The Euganean hills, site of Hermits and monasteries
In the northeastern of Italy, there is a mystic area full of charm. And I talk about the Euganean Hills, a landscape dotted with churches, hermitages, and monasteries. In the Veneto region, this volcanic origin area is part of the province of Padua. Hence, in this post, I will write about the Blessed Beatrice I d’Este. Beatrice descended from the illustrious Este family, who, before moving into Ferrara, had rule over Este and part of the Paduan territory.
Beatrice I d’Este
Villa Beatrice d’Este takes its name from the noblewoman and Benedictine nun lived in this place in the first half of the 13th century. Beatrice I d’Este was born at the beginning of the last decade of the twelfth century (1191 or perhaps 1192). Her parents were the Marquis Azzo VI and his second wife Sofia of Savoy. She spent her youthful years in the castles of Este and Calaone. With the brother-in-laws Aldobrandino, born of the first marriage of his father, and Azzo (the future Azzo VII). As well as with Constance, born of the Marquis’s third and last marriage with Alisia of Antioch. Beatrice knew the leisures and privileges of the court life. Also the troubadours of that time celebrated her for her virtues and beauty.
The war between Guelphs and Ghibellines
However, the first war among Guelphs and Ghibellines in the Veneto region upsets her serene life. An event that led to her father’s premature death. In fact, the troops loyal to the Emperor defeated him in 1212 in Pontalto (Vicenza). A few months later the family undergoes a siege. Hence, the army formed by the Paduans, the Vicentines, and from the town of Bassano caused the humiliating surrender of Este. Worth a note, the young Ezzelino II da Romano commanded this army. As follow, the elder brother of Beatrice I d’Este, Aldobrandino, that succeeded his father, was killed (perhaps poisoned) in 1215. In the same year, her sister Constance died. Hence, the Florentine bankers took in hostage her step-brother Azzo, that was underage, until the following year. Because the family was indebted to them.
It was also after these painful events that Beatrice I d’Este matured the choice of a religious life. First of all, the detachment from the court life took place gradually. Till the time when the noblewoman moved to the Benedictine monastery of Santa Margherita on the Mount Salarola (Calaone). For sure, with the help of Giordano Forzatè, the prior of St Benedict of Padua and the future bishop of the city. As well as Alberto, the prior of the monastery of St John the Evangelist in the town of Montericco. Hence, Beatrice d’Este stayed at Salarola for a year and a half (1220-1221) without wearing a religious dress. Perhaps to escape the foreseeable reactions of the family. Because her choice could cancel a possible marriage with the Marquis Guglielmo Malaspina.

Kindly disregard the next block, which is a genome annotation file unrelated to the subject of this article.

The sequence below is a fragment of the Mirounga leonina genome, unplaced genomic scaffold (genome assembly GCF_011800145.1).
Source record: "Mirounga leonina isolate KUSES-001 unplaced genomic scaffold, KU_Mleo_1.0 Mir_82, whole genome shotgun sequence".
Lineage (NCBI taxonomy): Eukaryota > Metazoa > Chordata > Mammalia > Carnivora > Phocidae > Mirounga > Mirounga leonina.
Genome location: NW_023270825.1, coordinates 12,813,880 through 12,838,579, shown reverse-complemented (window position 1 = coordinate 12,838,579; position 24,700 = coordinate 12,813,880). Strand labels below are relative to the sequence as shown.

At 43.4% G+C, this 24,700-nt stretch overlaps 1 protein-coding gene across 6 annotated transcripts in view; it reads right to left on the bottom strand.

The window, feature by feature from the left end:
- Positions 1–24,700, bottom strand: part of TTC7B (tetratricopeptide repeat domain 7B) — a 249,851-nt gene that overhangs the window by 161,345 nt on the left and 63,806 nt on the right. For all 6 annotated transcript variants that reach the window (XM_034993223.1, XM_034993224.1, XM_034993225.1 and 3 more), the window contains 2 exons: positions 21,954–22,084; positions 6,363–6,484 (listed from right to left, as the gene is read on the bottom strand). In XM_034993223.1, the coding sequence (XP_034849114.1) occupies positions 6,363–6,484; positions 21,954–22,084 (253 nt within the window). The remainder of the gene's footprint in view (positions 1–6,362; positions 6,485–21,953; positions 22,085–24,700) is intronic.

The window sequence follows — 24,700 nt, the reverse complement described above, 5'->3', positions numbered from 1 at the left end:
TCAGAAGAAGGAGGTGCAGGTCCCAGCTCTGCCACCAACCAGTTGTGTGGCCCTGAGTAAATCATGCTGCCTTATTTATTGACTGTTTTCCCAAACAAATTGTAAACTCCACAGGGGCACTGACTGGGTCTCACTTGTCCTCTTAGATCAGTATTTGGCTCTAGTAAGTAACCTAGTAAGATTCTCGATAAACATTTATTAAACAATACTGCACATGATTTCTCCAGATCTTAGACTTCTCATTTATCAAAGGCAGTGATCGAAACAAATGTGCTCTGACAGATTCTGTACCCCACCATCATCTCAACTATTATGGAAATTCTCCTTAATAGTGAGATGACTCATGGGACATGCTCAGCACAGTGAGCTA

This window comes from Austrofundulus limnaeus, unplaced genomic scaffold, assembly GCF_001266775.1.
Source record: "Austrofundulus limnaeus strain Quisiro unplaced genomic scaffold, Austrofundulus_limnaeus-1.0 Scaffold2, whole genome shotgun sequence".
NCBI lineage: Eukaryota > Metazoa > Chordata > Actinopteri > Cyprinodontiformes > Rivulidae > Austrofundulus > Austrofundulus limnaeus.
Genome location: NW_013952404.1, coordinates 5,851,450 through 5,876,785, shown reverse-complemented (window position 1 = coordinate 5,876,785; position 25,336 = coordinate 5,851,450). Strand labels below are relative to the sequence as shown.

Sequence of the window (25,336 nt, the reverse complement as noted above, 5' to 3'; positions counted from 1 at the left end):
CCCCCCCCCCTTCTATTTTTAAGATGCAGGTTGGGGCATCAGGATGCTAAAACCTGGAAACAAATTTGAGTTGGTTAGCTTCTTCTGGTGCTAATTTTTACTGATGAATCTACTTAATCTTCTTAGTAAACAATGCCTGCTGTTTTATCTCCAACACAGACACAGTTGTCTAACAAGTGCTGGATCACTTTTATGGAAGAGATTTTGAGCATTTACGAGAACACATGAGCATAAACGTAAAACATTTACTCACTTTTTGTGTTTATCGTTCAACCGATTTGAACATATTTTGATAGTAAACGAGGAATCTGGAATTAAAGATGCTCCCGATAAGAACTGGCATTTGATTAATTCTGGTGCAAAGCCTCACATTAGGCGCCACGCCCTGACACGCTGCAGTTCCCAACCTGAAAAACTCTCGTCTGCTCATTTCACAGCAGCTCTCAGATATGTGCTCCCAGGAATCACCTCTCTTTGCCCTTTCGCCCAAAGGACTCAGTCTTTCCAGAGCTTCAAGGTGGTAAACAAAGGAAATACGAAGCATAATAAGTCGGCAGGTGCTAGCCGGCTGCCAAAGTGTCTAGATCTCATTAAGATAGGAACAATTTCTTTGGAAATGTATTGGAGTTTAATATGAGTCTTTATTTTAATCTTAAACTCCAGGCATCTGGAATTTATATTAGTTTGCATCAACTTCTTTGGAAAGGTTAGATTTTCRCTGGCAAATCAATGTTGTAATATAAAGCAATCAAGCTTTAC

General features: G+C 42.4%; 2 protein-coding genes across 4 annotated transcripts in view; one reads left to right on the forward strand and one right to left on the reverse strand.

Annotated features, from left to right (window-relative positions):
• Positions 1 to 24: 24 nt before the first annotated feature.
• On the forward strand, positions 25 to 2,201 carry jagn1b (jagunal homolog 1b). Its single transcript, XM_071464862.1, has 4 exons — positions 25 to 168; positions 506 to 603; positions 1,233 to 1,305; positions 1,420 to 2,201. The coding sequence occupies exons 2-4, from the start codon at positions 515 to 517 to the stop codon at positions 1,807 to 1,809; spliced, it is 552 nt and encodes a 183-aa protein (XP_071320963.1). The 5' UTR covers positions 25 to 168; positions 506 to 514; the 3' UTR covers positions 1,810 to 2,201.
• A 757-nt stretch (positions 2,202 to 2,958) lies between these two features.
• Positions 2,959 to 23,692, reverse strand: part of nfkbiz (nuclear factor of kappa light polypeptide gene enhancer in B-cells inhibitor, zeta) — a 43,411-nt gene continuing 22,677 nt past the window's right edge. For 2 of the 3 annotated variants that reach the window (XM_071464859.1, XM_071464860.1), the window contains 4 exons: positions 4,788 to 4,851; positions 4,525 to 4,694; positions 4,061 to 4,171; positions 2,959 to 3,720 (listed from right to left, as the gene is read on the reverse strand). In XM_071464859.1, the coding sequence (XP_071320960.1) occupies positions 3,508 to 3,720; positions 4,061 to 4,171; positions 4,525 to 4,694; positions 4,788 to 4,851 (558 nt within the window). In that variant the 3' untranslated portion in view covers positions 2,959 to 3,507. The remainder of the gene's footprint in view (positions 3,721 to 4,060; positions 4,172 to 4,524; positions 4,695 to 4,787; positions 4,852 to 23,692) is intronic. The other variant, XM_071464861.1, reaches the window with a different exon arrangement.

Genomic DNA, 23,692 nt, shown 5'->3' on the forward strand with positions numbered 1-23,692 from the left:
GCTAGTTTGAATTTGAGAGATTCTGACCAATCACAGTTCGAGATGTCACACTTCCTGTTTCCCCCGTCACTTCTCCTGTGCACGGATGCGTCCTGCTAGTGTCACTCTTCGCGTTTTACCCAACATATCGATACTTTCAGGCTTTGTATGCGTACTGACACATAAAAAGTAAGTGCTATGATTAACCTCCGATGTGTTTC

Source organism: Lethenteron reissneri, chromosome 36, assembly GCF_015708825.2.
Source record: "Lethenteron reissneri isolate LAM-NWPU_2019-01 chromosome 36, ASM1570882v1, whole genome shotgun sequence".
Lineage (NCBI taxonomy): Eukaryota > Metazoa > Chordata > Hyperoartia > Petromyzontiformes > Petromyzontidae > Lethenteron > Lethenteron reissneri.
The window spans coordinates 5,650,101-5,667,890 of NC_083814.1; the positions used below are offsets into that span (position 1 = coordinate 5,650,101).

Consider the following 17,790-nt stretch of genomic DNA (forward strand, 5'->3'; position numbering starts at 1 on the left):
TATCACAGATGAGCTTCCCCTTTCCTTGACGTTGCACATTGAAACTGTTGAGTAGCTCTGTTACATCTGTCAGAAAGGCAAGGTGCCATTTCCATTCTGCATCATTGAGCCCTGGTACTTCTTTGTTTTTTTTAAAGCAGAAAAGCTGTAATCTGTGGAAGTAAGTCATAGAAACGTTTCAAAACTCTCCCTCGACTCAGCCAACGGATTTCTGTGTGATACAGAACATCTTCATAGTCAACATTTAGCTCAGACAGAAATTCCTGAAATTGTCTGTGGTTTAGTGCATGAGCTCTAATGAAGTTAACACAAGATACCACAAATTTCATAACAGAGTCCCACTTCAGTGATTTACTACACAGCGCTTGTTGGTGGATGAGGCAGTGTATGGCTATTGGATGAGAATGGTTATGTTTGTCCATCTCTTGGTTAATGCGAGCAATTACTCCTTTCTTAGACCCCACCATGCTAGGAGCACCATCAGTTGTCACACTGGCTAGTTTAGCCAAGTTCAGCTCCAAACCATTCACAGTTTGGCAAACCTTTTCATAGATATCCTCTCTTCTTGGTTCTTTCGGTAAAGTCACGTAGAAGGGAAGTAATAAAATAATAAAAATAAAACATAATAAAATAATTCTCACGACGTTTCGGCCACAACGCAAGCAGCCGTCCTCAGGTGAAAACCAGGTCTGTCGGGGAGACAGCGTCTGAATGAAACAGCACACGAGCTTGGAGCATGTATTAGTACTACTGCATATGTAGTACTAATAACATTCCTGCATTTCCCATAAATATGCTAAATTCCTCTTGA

Letter to the Pontiff
There is a mention of the father’s wedding gift project in the letter addressed to Pope Innocent III. In which Beatrice d’Este cries the death of her father. It seems that the religious vocation of Beatrice born from a first spiritual crisis due to the parent’s death. The response of the Pontiff to the woman is a reference to ponderation and prudence. So this would explain the delay of several years with which Beatrice decided to leave the court.
In the Gemola Monastery
Hence after the reconciliation with her family, Beatrice obtained from the bishop of Padua the monastery of St John the Baptist on the Mount Gemola. Worth a note, a place abandoned for a long time and ceded to the Diocese in 1221. Most of all, here Beatrice founded a new female community that adhered to the Rule of St Benedict. Hence to this purpose, she destined her assets to rebuild the monastic building and the church.
The foundation of the monastery
The transfer of Beatrice to Gemola took place with some solemnity. In addition to Forzatè, there was the Prior of Montericco. As well as the abbess of the monastery on Salarola, and the stepmother Alisia. Like also the wife of Azzo VII, Giovanna di Puglia. Worth a note, Giovanna became the new inspiration muse of the troubadours. For sure after the departure of Beatrice from the court of Calaone.
Beatrice I d’Este and the noblewomen
As a result, she took the vows and founded the community. Hence this young nun attracted with her fame and her example a dozen other noblewomen who joined her. Among these is the Blessed Giuliana of Counts of Collalto (now buried in a church of the island of Giudecca in Venice). As well as Maria Enselmini, of the noble Paduan family to which Blessed Elena Enselmini belonged. A letter from 1224 that some vassals addressed to her attested her presence in the monastery.
The death of Beatrice
Hence Beatrice and her companions chose a hard life of penance, prayer, fasting, and poverty. Seems that the conditions of such an austere life, in a strict enclosure, undermined the health of Beatrice. She got the tuberculosis disease after a few years. As a result, she died on Mount Gemola at the age of 34, on May 10, 1226. Hence, they laid her in a sarcophagus in the ancient sacristy of the claustral church. Where is now the small church annexed to the Villa. Therefore, the remains stayed on Mount Gemola until the closing of the monastery. Which took place after the bishop order in 1578. The nuns moved to the monastery of Santa Sofia in Padua. And the sarcophagus of Beatrice took place to the adjacent church, where it remained for almost four centuries.
The return of the Blessed to Este
In May 1957, the city of Este welcomed the long-awaited return of the Blessed. Worth a note, Este was the town of birth of Beatrice I. Conserved in a crystal casket, the body today is visible on an altar within the Este Cathedral.